Jump Start Your Workouts with Greater Intensity: Super Charged, Highly Intense, Electrifying Training secrets

RĂ©sultat de recherche d'images pour "Workout"Perhaps you’ve heard the term High Intensity Training before. Although there are many different perspectives on such an extreme type of exercise, one man began a great lineage of inspiring disciples, who took high intensity training to heart. His name is Arthur Jones and his most extreme and intense followers include Mike & Ray Mentzer, as well as six time Mr. Olympia, Dorian Yates. These bodybuilding legends took the simple principles taught by Jones to an extraordinary level.

While achieving optimal physical strength and conditioning is dependent upon many factors, High Intensity Training provides a special edge to those disciplined enough to endure it. Put an intense shock into your workouts with these extreme weight training principles.

Create Huge Muscles with Giant Sets

A traditional weight training program calls for the standard three sets of ten reps for each exercise, while recommending about three exercises per muscle group. With the introduction of super sets to such a program the intensity is raised a bit. While a super set consists of one set of two different exercises performed consecutively without resting, a giant set takes intensity to a new level. An extreme giant set can include three to five different exercises performed consecutively without the aid of rest.

For example a giant set implemented into a chest workout would most likely consist of an incline bench press for ten reps, immediately followed by flat bench flys for eight reps, immediately followed by parallel bar dips for as many reps as possible. To raise the intensity an extra notch add an exercise or two. Cable crossovers and push ups would fit well into this particular series of high intensity exercises. In the earliest stages of experimenting with giant sets it is wise to complete only one or two of these sequences per workout.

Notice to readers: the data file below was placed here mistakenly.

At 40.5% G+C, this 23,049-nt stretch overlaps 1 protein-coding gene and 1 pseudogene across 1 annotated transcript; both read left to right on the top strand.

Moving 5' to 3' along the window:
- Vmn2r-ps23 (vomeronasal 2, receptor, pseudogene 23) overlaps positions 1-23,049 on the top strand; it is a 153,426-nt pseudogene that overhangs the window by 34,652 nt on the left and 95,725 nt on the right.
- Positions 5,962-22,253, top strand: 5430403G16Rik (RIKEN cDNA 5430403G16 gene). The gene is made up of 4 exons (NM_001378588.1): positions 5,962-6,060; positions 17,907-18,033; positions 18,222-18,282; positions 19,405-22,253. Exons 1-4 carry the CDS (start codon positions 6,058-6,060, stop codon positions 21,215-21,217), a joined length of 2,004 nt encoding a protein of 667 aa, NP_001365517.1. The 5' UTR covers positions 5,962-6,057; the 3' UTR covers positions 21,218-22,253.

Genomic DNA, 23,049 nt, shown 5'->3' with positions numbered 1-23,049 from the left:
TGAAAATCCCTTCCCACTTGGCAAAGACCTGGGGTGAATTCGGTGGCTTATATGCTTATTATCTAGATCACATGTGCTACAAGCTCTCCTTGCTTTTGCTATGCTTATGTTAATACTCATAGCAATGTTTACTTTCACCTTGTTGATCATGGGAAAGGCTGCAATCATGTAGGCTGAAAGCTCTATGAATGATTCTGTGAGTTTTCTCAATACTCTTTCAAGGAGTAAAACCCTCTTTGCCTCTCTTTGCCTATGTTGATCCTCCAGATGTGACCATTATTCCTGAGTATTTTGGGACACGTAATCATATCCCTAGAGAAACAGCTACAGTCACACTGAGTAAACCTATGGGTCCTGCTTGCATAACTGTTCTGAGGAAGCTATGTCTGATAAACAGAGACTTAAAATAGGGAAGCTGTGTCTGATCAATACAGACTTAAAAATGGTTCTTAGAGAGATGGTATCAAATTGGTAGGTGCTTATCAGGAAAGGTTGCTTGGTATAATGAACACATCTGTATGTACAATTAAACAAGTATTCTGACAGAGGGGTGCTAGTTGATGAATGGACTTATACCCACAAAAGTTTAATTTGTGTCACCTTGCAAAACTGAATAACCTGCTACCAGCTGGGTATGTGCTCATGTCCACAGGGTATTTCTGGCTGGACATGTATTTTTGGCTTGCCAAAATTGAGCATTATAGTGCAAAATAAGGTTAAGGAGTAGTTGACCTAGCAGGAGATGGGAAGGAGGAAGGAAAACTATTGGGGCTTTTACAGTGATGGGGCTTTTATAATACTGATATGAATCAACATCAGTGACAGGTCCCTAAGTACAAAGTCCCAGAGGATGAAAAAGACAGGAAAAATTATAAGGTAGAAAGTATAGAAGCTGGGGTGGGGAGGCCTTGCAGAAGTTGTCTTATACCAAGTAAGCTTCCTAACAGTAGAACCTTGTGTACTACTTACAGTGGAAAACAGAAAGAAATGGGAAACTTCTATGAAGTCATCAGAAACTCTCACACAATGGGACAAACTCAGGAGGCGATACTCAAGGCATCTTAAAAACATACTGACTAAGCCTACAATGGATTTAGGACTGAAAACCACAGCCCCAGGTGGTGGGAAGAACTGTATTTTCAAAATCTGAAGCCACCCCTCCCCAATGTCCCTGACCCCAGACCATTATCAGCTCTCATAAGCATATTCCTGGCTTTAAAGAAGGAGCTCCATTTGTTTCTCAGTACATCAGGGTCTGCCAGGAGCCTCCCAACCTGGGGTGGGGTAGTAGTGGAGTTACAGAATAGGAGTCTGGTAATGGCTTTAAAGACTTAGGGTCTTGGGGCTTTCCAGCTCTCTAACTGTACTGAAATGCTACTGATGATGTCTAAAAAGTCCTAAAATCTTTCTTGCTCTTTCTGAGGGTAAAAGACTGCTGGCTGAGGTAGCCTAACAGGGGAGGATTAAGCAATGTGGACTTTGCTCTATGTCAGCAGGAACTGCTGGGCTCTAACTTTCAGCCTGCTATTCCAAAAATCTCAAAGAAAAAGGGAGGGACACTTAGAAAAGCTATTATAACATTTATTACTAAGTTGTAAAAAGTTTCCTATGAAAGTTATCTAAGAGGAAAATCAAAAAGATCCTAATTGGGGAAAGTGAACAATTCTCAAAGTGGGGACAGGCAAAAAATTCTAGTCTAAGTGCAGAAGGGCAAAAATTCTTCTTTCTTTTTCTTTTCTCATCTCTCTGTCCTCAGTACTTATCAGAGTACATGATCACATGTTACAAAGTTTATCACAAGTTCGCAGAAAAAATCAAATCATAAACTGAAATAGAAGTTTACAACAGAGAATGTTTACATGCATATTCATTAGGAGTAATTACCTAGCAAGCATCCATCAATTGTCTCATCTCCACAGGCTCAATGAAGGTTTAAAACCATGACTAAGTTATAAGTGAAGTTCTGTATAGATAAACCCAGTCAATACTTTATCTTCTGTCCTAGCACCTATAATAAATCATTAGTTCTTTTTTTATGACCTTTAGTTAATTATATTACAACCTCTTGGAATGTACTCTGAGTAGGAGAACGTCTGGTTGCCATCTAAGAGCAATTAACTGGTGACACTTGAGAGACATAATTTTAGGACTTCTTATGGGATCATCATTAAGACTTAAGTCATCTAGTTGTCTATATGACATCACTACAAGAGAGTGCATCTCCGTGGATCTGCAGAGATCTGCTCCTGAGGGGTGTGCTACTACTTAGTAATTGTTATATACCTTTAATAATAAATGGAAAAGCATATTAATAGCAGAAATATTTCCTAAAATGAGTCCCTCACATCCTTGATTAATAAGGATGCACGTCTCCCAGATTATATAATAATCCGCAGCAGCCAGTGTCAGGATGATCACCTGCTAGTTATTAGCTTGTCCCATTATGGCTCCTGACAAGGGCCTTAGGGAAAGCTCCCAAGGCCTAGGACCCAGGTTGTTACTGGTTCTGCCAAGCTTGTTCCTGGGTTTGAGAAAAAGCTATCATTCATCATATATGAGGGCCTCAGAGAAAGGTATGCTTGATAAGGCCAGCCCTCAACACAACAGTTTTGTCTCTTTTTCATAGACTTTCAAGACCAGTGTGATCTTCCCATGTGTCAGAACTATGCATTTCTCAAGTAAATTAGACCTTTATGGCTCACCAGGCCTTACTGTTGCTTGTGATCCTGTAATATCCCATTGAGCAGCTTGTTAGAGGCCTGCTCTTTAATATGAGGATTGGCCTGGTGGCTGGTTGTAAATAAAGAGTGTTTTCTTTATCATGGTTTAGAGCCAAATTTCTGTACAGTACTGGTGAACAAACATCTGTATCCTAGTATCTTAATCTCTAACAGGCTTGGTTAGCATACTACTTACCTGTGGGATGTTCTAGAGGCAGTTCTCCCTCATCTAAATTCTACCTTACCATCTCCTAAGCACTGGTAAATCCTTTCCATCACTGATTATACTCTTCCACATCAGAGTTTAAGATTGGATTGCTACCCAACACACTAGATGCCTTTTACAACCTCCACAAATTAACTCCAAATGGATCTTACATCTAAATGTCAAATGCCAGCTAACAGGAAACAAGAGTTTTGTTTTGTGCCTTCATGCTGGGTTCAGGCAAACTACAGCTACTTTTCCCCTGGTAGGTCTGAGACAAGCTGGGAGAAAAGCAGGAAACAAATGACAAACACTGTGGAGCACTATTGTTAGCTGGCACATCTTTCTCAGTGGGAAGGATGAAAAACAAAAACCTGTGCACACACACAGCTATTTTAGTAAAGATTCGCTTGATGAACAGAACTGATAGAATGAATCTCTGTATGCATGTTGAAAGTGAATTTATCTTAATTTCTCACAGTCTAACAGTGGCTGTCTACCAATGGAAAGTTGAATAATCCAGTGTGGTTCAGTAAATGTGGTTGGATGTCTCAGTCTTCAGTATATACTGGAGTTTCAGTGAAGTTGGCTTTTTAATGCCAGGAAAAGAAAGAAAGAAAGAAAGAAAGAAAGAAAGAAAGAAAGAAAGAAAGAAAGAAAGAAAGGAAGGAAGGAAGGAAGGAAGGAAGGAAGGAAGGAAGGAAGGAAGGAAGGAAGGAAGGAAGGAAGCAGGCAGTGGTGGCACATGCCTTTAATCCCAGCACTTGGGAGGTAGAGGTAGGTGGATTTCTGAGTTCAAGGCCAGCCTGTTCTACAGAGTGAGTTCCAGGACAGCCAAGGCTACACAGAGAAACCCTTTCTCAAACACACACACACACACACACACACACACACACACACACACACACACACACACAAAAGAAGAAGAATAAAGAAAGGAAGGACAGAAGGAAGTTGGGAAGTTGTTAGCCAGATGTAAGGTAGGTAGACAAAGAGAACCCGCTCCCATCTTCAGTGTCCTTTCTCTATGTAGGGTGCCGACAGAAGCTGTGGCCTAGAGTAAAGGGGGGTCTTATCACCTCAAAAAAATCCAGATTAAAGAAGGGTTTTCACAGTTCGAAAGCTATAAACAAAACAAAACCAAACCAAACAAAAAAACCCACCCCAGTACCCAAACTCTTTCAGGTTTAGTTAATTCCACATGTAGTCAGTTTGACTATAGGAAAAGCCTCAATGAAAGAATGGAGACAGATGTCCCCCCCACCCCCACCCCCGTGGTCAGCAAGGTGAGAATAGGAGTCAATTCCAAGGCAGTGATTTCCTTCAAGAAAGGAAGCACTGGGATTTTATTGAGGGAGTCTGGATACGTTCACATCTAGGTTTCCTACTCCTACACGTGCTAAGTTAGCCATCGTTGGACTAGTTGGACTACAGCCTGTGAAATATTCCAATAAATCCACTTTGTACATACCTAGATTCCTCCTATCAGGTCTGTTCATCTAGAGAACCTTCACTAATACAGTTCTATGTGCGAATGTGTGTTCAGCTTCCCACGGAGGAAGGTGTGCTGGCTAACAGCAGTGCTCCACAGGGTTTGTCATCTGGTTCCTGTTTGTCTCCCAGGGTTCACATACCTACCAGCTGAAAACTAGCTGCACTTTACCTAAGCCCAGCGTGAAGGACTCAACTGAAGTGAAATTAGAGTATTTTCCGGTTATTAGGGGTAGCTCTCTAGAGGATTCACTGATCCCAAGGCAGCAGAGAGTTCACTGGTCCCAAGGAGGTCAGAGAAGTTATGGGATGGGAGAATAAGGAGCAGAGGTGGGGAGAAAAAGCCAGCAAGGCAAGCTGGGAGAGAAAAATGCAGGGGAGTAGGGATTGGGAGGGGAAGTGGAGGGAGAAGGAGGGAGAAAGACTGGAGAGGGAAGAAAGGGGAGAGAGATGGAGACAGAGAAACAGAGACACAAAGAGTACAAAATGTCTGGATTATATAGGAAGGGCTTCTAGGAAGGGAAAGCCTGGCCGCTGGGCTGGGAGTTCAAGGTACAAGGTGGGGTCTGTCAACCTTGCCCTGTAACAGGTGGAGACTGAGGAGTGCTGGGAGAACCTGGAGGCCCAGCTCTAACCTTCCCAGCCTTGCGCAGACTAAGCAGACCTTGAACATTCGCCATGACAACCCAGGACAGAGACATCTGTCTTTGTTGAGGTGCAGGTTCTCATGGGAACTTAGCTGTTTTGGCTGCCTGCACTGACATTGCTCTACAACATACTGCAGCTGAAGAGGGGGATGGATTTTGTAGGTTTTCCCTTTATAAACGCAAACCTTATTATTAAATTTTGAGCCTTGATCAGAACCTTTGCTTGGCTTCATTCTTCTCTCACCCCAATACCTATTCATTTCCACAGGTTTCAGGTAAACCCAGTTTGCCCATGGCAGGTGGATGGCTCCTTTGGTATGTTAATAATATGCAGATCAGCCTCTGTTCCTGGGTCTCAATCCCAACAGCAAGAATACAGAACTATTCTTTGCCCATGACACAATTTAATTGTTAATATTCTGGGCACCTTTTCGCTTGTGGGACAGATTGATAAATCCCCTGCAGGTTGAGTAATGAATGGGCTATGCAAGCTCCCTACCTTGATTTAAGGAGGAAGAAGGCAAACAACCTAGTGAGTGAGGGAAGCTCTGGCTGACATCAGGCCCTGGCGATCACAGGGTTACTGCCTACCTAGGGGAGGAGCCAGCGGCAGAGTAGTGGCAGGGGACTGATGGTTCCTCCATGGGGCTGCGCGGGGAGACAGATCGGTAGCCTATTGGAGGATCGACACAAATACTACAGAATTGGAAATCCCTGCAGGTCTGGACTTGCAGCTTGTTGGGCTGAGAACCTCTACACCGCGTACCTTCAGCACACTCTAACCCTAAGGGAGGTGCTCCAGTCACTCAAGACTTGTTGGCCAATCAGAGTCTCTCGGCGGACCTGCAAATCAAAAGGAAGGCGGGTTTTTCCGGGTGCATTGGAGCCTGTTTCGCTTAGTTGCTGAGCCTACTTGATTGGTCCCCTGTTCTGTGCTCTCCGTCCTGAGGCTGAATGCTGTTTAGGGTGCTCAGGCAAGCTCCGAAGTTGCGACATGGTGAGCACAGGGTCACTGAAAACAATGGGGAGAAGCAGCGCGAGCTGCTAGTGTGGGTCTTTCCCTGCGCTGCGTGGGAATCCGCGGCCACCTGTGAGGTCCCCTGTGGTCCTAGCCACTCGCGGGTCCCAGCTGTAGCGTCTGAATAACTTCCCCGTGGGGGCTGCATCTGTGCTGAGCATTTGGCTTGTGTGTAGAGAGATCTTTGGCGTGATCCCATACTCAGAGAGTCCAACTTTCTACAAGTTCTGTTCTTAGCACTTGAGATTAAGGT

Get Shredded with Drop Sets

The performance of the drop set is a simple but extraordinarily intense technique, which creates unmatched muscle endurance and conditioning. This unique principle can be applied to all of the major muscle groups, however the following example focuses on the biceps.

Begin by loading up a standard barbell with a weight you are capable of curling for about ten reps. While standing, proceed to curl the barbell. After ten reps set the weight down and quickly remove five lbs from each end of the barbell. Without resting continue to curl the barbell for as many reps as possible. At the point of muscle failure rest the weight once again and remove another five lbs from each end of the barbell. Repeat this process until you are left with a bar free of plates. During this sequence anywhere from 30 to 50 reps should be performed with minimal rest, just enough rest to drop the weight. Upon completion of the barbell curl drop sets the biceps will feel like they are on fire.

The Heavy Duty System

Heavy Duty refers to a workout philosophy which calls for the performance of a single set for each exercise within a given routine. For instance, a Heavy Duty leg workout may include five exercises; squats, leg extensions, leg curls, stiff leg dead lifts and calf raises. After thoroughly warming up the legs only one set of each exercise is to be performed. It sounds easy enough, but hold on these are not typical sets. Each set must be performed with a weight that forces the muscles to fail at around eight reps. Once the muscle fails there are a few options:

  1. have a training partner help force out two, three or four more reps.
  2. rest the weight for fifteen seconds then push the muscle to failure once again, repeat for more intensity.
  3. use the drop set principle to force out as many reps as possible.

In order to achieve consistent results, high intensity must be implemented into each proceeding workout. The essence of workout intensity is change. Continue to challenge the muscles by changing angles, reps, sets, exercises and the amount of weight used.

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